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The style depends on the subject.
– Mohsen Makhmalbaf
I’ve heard about brothers making films, but I’ve never heard about whole families making films like this. We didn’t intend to do it; it wasn’t something that we planned – it just gradually happened.
Usually people like to categorise artists. With my films, I categorise people: if I know which one of my movies you like, I can tell which kind of a person you are.
But also, there are no films being made about Afghanistan.
In Afghanistan, this is the problem, because everybody holds a piece of that mirror, and they all look at it and claim that they hold the entire truth.
In many ways, it is very real, because I sat there for 9 days, and it was constantly happening, and that was the 9 days of making the film. But you can’t say that it’s 100% true, because there are places where I’ve been intrusive and interfered.
Do you know that every day, 10 people in Afghanistan are injured by landmines? It will continue for the next 50 years, because the country has the largest number of landmines in the world.
When I came out, and for many years afterwards, it had become a habit for me to sit and read and read and read, like an obsession. I would take 20 books, and not come out until I’d finished them. It took me a while to change that habit.
If I make two films in a year, they’ll be different. This is my style – I can’t have just one way.
Afghan society is very complex, and Afghanistan has a very complex culture. Part of the reason it has remained unknown is because of this complexity.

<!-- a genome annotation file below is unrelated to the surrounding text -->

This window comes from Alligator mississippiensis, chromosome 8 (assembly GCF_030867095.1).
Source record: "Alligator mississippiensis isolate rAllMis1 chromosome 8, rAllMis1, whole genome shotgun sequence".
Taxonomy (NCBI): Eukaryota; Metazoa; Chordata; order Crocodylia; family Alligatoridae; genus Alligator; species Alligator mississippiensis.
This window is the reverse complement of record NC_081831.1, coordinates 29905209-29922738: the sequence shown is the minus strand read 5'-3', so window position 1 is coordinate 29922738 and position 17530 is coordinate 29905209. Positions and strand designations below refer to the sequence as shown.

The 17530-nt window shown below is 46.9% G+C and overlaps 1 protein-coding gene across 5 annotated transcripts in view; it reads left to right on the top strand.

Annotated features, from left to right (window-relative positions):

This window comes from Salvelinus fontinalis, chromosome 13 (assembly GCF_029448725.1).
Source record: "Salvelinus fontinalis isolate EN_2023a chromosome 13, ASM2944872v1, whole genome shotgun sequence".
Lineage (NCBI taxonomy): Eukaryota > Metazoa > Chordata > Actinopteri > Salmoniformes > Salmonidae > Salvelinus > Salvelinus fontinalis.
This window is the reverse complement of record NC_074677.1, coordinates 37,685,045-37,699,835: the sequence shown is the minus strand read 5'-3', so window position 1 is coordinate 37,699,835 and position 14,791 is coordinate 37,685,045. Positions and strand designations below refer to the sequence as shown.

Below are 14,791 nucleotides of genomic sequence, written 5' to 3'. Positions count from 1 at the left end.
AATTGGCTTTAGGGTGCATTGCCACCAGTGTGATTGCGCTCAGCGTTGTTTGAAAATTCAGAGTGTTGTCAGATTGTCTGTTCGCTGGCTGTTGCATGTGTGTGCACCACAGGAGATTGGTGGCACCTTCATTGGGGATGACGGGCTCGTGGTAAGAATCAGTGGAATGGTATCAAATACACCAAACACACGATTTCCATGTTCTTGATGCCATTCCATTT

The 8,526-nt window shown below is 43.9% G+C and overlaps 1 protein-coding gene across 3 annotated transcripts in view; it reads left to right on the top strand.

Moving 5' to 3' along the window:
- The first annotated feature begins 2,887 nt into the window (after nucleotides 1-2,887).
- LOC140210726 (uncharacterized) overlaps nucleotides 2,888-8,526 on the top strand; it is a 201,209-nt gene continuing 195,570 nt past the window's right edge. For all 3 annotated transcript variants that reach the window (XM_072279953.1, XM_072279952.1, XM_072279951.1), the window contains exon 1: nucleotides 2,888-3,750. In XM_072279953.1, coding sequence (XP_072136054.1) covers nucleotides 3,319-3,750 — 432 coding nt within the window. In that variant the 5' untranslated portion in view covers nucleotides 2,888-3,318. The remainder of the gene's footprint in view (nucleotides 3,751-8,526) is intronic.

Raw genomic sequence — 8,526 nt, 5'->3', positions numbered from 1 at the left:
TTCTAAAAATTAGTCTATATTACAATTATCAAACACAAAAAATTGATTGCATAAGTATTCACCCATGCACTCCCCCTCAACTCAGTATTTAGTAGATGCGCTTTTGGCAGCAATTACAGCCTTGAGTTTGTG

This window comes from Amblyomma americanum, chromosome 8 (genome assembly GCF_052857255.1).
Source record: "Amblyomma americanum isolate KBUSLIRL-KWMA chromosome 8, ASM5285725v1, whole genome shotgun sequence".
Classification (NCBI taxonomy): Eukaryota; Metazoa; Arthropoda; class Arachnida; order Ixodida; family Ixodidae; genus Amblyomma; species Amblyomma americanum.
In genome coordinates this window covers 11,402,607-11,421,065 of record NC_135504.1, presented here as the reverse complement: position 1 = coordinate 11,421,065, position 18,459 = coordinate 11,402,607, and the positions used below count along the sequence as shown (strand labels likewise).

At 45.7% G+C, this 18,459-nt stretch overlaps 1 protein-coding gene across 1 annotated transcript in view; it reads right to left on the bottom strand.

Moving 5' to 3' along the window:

From 7 in the morning to 11 at night, I was reading. I don’t think one can find any other time in one’s life to be left alone so much to read in peace like that.
The Buddhas had to be destroyed by the Taliban to get the world thinking about Afghanistan.
I was in jail four and a half years. When I came out, I continued the same struggle against injustice, but instead of using weapons, I began to use art and cinema.
I myself had to grow a longer beard and Afghan clothes. I was in danger of being kidnapped by smugglers, though I didn’t know it at the time.
A problem was the lack of cooperation of the Afghan community itself. The women, though living in Iran, were under cover and not willing to participate in the film, and none of the ethnic groups were willing to work together or be together.
There’s an 800 kilometer border between Iran and Afghanistan.
The question in their minds was, why did the outside world, and particularly the Western world, produce all these landmines, and send them to Afghanistan? This business must be stopped. It’s a dirty business to produce such a horrible device.
When we began filming, these people had legs, but as we were filming, they had been injured and they were brought to the hospital to have their legs amputated, and that’s where we found them and asked them to come and be part of the film.
From my films, you can at least learn about Iran, you can get a sense of the history and the society. But no such films have been made about Afghanistan, so you really can’t know much about it.
Five years ago, Samira did not want to continue in the regular school system in Iran. To help her with her education, I set up a home school. It wasn’t just for my family, it was open to other friends.
Because there is so little room for expression otherwise, a lot of people love cinema because they find it a way of expressing themselves.
Rumi, who is one of the greatest Persian poets, said that the truth was a mirror in the hands of God. It fell, and broke into pieces. Everybody took a piece of it, and they looked at it and thought they had the truth.
I wanted to be left alone to live my life, so it was very easy for people to pretend that they were me.
I’m not playing myself. It’s a symbolic situation, where I want to introduce a fascist behind the table. I couldn’t have had anybody else do that; for it to be successful, I had to do it myself.